This is a snippet about that remarkable institution, the Bush House Club, the subterranean bar which was a focus of life in the BBC World Service back in the day when we were based in The Strand. But first, the context ...
I am working on an oral history of the British New Left and for that I recently spoke on Zoom to Salima Hashmi, one of Pakistan's best regarded artists and academics and a prominent progressive public intellectual. She spent much of the 1960s in the UK - first studying at an art college in Bath and later teaching while her husband was enrolled at the LSE. Her mother, Alys Faiz, was an English leftist; her father, Faiz Ahmed Faiz, was a widely revered Urdu poet and a progressive journalist.
During my conversation with Salima, she mentioned that during the Sixties she briefly worked at Bush House and that her father loved the Bush Club. With her permission, I'm posting here an extract from what she told me.
'[Faiz's] favourite haunt [when in London] was the BBC Club. So he’d be found at the BBC Club in the evenings, inevitably –
'Was that Bush House?
'Yes, that was Bush House. I used to do a programme there for – the Urdu programme for children, which was called Shaheen Club. I used to do that weekly – or perhaps it was fortnightly. I think weekly. And I started the Shaheen Club. They decided that I should have a shaheen, a falcon, on my hand. BBC took me off to this farm somewhere in Dorset, someone who used to rear falcons, and I had this photograph taken of a falcon sitting on my hand. Also for a while, I did a disco music programme also – pop music, also in Urdu, which the BBC thought was a good idea so I did that for a bit.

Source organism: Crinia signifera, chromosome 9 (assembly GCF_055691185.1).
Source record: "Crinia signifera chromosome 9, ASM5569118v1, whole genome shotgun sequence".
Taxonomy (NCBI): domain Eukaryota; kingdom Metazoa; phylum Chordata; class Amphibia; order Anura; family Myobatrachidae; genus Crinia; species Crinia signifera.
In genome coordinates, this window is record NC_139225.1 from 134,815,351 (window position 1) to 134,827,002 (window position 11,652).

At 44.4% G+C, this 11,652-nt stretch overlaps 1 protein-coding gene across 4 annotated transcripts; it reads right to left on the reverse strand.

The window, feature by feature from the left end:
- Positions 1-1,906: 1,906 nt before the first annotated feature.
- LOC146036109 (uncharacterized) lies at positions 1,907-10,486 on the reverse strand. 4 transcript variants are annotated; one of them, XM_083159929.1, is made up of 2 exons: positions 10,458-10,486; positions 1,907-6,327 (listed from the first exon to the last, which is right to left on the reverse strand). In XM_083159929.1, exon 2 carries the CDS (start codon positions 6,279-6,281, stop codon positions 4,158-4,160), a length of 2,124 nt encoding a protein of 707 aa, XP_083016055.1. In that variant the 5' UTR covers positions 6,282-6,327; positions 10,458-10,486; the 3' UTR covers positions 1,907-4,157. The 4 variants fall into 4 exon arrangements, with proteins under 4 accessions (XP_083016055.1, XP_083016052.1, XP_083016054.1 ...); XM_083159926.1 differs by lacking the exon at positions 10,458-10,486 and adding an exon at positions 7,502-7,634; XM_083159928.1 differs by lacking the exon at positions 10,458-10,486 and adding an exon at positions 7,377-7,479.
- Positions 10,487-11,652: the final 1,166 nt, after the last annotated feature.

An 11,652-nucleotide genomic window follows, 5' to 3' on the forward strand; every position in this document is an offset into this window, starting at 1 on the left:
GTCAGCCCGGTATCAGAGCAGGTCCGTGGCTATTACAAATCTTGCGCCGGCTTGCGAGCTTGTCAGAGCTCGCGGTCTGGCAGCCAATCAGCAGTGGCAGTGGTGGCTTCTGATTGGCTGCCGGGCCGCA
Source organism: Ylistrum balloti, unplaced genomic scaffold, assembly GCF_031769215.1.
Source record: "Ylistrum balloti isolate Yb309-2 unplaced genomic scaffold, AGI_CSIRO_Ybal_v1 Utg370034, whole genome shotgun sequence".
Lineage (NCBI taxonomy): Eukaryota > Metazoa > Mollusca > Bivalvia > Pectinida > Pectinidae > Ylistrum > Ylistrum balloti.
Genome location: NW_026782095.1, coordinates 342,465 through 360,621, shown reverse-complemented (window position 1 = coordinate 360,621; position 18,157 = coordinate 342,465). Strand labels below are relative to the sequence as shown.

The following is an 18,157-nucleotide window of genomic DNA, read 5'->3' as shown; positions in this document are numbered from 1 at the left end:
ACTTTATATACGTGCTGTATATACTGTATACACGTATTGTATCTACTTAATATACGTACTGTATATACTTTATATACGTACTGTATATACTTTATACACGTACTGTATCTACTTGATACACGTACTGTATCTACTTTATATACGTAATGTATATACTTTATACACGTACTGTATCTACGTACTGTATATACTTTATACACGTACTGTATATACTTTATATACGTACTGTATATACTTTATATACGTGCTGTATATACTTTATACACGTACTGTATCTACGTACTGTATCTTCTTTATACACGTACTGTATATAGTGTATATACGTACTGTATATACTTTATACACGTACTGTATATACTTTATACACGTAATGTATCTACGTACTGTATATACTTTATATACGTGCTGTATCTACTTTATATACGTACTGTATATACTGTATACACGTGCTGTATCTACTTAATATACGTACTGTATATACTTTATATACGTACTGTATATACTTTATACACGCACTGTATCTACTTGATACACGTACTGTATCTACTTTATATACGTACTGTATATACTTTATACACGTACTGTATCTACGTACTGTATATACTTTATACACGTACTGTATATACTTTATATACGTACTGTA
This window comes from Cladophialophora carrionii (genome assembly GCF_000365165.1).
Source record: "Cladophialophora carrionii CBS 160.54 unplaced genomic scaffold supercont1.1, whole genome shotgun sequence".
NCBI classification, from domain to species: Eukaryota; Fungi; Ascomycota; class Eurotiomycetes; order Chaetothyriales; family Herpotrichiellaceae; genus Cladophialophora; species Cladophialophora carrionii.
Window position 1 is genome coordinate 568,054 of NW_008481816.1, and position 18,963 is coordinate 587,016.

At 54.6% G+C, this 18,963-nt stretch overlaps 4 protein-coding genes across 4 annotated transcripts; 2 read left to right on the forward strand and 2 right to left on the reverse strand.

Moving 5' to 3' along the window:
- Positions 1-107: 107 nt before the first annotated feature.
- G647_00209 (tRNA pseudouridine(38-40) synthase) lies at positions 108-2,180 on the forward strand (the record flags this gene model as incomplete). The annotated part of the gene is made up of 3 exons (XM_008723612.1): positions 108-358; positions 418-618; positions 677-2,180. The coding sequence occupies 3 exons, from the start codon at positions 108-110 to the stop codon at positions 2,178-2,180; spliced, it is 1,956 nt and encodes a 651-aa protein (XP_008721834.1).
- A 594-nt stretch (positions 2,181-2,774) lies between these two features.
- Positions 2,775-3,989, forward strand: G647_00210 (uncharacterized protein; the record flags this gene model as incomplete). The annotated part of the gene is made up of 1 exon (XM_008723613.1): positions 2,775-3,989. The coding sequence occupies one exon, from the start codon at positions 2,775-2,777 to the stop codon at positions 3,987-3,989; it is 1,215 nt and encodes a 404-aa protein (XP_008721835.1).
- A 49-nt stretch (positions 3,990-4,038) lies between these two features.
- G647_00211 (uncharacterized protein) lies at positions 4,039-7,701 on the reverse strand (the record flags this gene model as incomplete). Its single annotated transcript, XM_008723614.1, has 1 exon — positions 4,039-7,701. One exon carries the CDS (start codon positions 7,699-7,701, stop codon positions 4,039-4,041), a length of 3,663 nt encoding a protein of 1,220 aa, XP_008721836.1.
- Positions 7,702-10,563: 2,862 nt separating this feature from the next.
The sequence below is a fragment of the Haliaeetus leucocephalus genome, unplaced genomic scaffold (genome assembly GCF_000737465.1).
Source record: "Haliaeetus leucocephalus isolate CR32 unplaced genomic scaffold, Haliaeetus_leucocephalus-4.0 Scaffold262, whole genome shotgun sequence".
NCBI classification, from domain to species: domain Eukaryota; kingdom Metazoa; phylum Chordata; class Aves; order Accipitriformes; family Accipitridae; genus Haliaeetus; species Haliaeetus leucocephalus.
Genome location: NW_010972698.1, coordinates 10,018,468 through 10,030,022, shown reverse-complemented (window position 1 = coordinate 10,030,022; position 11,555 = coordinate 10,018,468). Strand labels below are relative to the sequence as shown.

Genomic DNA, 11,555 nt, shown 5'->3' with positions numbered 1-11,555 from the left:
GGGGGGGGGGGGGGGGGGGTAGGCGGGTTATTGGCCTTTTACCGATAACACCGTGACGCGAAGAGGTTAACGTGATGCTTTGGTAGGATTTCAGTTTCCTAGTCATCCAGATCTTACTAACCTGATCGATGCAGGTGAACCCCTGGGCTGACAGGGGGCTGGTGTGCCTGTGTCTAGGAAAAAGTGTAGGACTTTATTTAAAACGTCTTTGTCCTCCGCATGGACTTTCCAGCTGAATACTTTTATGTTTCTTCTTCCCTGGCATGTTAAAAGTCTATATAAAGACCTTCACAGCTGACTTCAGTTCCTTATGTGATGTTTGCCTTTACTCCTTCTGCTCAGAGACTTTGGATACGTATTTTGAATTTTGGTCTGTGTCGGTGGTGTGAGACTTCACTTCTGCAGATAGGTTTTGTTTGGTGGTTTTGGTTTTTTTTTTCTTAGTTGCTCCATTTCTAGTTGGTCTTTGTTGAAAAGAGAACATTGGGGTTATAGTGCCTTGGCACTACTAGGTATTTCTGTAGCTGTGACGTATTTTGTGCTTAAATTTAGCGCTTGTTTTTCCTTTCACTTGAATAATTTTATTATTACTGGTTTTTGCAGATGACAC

'But certainly Bush House was very much the haunt of a large number of leftists or fellow travellers who would congregate there every evening, many of them after they finished their programmes and they used to move downstairs. So - you met all kinds of people, not just Pakistanis but people from all over the world really from the various programmes who used to come there, and quite a few Indians who knew my father and used to have long discussions there.'
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